Republican lawmakers on Thursday called for Indiana to ban a smartphone app used to conduct online gaming contests, arguing that it encourages people to gamble at the expense of taxpayers.
The Indiana Gaming Commission issued a public warning to people playing games on its website after reports surfaced that some gamblers had submitted fraudulent information to submit their games for entry.
Republican State Representative John Bell, a member of the House Committee on Government Operations, said the commission should block the app, and urged the legislature to consider a bill that would ban the app.
“We’re a small business.
We’re a family-owned business.
It’s the only way to compete,” Bell said.
“It’s not fair to our customers.
It puts our competitors in a difficult position.”
The Indiana lottery was rocked by allegations of widespread gaming fraud in January, when a gaming industry official and three other officials pleaded guilty to mail fraud, conspiracy, theft and money laundering charges.
Indiana Attorney General Greg Zoeller announced in February that the state would be launching a criminal investigation into the games, but the investigation has since been suspended and is expected to be completed in the fall.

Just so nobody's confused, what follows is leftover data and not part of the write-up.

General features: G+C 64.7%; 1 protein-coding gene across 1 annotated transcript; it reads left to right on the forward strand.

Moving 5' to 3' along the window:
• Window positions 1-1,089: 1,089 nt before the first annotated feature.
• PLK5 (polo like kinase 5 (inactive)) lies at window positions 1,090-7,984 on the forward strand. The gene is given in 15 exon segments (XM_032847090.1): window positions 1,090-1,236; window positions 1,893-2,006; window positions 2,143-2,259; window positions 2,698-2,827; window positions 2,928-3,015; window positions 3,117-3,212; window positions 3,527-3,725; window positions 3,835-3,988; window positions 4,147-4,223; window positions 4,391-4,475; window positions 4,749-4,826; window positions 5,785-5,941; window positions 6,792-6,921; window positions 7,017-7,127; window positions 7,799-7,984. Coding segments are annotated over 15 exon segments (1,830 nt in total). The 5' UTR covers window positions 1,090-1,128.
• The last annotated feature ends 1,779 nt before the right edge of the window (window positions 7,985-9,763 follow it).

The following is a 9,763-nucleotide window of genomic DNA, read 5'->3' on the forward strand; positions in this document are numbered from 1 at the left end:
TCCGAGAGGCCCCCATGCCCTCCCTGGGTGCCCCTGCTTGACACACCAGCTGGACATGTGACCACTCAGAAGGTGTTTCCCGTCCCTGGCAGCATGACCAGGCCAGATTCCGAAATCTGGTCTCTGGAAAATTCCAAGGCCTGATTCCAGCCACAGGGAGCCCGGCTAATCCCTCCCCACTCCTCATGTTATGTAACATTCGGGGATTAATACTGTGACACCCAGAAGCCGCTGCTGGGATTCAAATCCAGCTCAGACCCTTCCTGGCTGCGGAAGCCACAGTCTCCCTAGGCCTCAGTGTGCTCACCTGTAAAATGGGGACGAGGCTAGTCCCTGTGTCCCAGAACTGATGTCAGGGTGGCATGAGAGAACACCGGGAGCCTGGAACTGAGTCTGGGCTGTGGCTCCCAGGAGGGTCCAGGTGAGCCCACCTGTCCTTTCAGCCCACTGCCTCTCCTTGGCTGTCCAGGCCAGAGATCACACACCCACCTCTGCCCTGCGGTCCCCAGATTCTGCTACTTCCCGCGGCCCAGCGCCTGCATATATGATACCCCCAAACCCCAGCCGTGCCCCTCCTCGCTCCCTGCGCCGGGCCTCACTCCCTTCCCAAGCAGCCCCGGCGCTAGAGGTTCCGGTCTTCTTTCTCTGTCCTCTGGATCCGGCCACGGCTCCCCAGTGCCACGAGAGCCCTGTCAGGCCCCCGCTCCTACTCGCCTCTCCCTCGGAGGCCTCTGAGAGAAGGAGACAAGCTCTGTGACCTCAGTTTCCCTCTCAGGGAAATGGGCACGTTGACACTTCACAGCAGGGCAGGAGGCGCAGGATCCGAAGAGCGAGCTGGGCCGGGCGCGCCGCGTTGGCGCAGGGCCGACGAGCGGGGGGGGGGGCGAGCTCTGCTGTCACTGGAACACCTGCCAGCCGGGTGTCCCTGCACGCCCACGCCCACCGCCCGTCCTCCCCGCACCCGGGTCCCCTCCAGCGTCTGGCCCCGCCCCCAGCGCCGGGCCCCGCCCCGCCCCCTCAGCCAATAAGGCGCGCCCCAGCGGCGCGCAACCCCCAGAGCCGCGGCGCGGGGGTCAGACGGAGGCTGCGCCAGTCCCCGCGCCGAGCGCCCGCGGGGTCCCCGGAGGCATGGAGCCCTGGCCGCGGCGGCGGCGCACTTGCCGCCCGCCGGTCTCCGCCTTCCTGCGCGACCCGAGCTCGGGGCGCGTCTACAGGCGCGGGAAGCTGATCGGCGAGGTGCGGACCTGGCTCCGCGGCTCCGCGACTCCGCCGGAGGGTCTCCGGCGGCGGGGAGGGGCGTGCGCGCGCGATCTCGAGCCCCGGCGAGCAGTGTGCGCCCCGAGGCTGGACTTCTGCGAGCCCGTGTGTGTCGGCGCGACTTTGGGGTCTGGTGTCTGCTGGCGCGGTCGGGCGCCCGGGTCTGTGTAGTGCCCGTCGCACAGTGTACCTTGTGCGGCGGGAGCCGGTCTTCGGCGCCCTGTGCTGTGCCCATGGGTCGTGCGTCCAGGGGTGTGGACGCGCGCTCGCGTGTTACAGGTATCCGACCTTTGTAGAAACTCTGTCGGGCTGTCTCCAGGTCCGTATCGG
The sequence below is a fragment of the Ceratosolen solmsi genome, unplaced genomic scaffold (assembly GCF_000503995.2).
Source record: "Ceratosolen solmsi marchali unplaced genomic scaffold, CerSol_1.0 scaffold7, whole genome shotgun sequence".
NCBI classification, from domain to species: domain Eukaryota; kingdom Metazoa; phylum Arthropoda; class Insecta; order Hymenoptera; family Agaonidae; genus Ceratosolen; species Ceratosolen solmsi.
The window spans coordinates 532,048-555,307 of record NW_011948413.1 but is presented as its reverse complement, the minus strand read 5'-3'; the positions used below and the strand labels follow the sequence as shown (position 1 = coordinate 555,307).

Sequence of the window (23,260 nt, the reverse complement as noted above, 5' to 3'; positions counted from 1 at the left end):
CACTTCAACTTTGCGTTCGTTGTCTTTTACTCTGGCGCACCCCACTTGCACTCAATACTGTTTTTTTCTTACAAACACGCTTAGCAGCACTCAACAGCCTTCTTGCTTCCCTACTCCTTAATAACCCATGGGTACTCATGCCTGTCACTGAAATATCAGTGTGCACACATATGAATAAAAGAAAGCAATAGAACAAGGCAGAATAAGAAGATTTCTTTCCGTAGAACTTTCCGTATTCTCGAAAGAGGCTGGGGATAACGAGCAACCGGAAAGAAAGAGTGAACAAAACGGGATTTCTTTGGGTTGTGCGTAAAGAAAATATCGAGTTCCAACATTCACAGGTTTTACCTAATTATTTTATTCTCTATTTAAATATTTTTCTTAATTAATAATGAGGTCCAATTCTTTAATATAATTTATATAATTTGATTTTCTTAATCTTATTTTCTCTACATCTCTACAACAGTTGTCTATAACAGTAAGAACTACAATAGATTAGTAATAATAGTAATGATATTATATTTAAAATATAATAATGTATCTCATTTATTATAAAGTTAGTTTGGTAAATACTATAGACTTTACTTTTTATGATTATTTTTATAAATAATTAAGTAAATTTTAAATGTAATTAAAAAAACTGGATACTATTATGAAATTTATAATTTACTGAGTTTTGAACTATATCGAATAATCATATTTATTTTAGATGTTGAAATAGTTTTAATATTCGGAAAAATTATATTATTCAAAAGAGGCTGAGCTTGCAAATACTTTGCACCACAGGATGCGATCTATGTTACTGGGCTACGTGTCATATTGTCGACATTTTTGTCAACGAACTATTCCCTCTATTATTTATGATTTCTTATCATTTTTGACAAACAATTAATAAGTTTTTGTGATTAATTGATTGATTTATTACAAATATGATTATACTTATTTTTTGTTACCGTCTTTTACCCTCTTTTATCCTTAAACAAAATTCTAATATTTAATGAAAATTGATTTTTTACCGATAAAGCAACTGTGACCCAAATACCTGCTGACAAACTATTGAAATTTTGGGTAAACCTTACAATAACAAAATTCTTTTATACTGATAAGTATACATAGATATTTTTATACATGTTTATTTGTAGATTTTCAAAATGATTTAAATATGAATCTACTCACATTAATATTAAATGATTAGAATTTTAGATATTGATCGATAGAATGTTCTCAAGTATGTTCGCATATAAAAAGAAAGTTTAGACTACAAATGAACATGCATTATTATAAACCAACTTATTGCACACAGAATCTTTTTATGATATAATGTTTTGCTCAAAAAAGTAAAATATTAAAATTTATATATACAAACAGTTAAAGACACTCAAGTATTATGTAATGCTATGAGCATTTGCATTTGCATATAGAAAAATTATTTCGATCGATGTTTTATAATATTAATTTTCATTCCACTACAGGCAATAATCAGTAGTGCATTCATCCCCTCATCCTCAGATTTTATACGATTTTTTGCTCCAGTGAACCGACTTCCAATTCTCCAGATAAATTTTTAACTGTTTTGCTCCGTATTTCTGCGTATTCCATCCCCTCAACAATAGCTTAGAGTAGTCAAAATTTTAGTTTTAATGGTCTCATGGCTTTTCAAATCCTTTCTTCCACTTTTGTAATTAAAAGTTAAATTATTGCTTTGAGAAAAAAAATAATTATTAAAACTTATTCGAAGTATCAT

The Department of Justice announced Thursday that the department will begin its own criminal investigation.
“I don’t think it’s fair to the victims of these kinds of crimes to make sure there’s an open door,” Bell told the Associated Press.
“And if the doors are closed, then I think it should be open.”
Bell said that he’s not advocating for the app to get banned, but he said the app encourages people “to gamble at taxpayers’ expense.”
The lottery commission said that the app is still available on the internet, but Bell said that people who use it should contact the commission to report suspicious or fraudulent activity.
The Indianapolis Star reported that several people contacted the commission by phone about the app and were told that they should report any suspicious or unauthorized activity.
Bell said he has spoken with his colleague, House Speaker Cliff Rosenberger, and other lawmakers, and said that if there is any sort of criminal activity that could lead to the lottery suspending the app or suspending all its games, then Rosenberger will ask the legislature for help.
“The Legislature has to be involved.
They can’t just do this by themselves,” Bell added.
“We’re going to have to have an open discussion, and it’s going to be a tough conversation.
We have to come together to get something done.”